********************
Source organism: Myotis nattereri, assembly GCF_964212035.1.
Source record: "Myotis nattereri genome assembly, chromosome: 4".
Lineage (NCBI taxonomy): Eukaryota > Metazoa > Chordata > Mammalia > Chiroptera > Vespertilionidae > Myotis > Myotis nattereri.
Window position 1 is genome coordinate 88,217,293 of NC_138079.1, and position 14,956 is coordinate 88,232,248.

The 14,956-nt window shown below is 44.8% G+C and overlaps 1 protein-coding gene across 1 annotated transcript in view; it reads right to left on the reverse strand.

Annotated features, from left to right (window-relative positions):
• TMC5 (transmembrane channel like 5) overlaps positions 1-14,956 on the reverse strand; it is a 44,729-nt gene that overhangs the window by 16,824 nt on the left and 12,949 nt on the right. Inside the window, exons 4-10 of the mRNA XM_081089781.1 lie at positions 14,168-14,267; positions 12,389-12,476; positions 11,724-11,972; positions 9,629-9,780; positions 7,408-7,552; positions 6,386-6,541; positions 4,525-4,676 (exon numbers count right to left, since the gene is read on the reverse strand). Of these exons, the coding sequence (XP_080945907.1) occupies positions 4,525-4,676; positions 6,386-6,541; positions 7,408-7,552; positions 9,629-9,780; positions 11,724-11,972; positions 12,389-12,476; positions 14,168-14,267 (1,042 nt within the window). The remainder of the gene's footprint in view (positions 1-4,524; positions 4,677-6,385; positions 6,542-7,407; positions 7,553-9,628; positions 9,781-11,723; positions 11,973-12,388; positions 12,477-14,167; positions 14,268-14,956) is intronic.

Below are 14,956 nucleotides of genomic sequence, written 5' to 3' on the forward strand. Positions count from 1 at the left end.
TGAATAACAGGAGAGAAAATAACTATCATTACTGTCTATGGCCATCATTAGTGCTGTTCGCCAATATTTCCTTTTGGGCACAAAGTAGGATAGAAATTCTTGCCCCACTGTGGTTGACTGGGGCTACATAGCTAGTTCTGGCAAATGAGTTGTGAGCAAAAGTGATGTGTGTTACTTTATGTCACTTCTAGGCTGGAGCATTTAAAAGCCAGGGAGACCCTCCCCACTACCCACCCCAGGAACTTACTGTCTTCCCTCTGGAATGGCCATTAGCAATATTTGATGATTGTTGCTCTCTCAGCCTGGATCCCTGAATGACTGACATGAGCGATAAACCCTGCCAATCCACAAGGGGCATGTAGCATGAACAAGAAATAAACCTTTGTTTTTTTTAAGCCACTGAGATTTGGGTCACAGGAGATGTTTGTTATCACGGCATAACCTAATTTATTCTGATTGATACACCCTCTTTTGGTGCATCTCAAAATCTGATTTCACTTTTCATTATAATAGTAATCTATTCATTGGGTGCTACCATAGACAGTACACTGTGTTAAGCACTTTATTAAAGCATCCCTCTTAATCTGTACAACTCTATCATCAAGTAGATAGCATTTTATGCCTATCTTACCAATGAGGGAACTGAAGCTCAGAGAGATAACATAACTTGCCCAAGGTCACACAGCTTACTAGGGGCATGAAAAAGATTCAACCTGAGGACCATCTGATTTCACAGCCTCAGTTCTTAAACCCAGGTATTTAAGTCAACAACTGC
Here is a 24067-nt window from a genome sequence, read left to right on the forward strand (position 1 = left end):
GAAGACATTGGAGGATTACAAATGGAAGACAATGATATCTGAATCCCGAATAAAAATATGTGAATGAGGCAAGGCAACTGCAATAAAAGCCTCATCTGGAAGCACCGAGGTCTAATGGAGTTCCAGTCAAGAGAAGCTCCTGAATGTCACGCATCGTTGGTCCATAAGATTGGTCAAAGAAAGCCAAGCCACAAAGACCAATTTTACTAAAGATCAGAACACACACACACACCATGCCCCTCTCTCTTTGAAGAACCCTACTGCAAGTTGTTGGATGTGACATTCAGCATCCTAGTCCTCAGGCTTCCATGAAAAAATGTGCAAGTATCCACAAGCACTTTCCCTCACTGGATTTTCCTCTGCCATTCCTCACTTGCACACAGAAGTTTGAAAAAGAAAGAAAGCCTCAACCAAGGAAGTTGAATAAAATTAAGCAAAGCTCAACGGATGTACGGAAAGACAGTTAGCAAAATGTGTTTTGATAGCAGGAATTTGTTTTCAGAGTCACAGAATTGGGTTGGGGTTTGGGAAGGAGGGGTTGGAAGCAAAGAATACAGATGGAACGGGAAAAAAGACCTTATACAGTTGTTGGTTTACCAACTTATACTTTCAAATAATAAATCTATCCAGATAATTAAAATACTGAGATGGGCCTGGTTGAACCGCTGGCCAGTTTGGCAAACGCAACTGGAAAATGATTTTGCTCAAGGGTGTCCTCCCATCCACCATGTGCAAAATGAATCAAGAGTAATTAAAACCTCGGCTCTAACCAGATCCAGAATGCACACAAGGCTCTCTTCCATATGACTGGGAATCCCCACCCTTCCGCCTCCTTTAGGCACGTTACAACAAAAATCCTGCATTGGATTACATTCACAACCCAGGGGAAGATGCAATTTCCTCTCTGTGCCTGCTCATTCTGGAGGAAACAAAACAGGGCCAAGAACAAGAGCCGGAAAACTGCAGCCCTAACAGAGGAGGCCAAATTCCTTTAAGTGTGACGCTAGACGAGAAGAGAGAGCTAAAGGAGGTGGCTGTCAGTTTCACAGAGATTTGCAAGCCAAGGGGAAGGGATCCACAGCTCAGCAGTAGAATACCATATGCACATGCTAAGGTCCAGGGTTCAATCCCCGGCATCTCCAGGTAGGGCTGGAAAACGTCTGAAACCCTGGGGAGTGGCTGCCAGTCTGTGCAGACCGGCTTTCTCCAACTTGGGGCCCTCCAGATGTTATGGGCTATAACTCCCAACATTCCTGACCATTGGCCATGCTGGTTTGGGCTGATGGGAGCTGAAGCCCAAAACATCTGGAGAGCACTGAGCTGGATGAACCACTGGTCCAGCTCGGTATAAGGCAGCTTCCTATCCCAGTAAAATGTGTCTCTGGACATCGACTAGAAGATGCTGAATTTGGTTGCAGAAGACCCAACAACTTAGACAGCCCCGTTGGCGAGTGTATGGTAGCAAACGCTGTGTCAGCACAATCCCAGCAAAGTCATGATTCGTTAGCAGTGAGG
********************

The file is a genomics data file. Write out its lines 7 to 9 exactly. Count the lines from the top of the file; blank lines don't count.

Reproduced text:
• TMC5 (transmembrane channel like 5) overlaps positions 1-14,956 on the reverse strand; it is a 44,729-nt gene that overhangs the window by 16,824 nt on the left and 12,949 nt on the right. Inside the window, exons 4-10 of the mRNA XM_081089781.1 lie at positions 14,168-14,267; positions 12,389-12,476; positions 11,724-11,972; positions 9,629-9,780; positions 7,408-7,552; positions 6,386-6,541; positions 4,525-4,676 (exon numbers count right to left, since the gene is read on the reverse strand). Of these exons, the coding sequence (XP_080945907.1) occupies positions 4,525-4,676; positions 6,386-6,541; positions 7,408-7,552; positions 9,629-9,780; positions 11,724-11,972; positions 12,389-12,476; positions 14,168-14,267 (1,042 nt within the window). The remainder of the gene's footprint in view (positions 1-4,524; positions 4,677-6,385; positions 6,542-7,407; positions 7,553-9,628; positions 9,781-11,723; positions 11,973-12,388; positions 12,477-14,167; positions 14,268-14,956) is intronic.

Below are 14,956 nucleotides of genomic sequence, written 5' to 3' on the forward strand. Positions count from 1 at the left end.
TGAATAACAGGAGAGAAAATAACTATCATTACTGTCTATGGCCATCATTAGTGCTGTTCGCCAATATTTCCTTTTGGGCACAAAGTAGGATAGAAATTCTTGCCCCACTGTGGTTGACTGGGGCTACATAGCTAGTTCTGGCAAATGAGTTGTGAGCAAAAGTGATGTGTGTTACTTTATGTCACTTCTAGGCTGGAGCATTTAAAAGCCAGGGAGACCCTCCCCACTACCCACCCCAGGAACTTACTGTCTTCCCTCTGGAATGGCCATTAGCAATATTTGATGATTGTTGCTCTCTCAGCCTGGATCCCTGAATGACTGACATGAGCGATAAACCCTGCCAATCCACAAGGGGCATGTAGCATGAACAAGAAATAAACCTTTGTTTTTTTTAAGCCACTGAGATTTGGGTCACAGGAGATGTTTGTTATCACGGCATAACCTAATTTATTCTGATTGATACACCCTCTTTTGGTGCATCTCAAAATCTGATTTCACTTTTCATTATAATAGTAATCTATTCATTGGGTGCTACCATAGACAGTACACTGTGTTAAGCACTTTATTAAAGCATCCCTCTTAATCTGTACAACTCTATCATCAAGTAGATAGCATTTTATGCCTATCTTACCAATGAGGGAACTGAAGCTCAGAGAGATAACATAACTTGCCCAAGGTCACACAGCTTACTAGGGGCATGAAAAAGATTCAACCTGAGGACCATCTGATTTCACAGCCTCAGTTCTTAAACCCAGGTATTTAAGTCAACAACTGC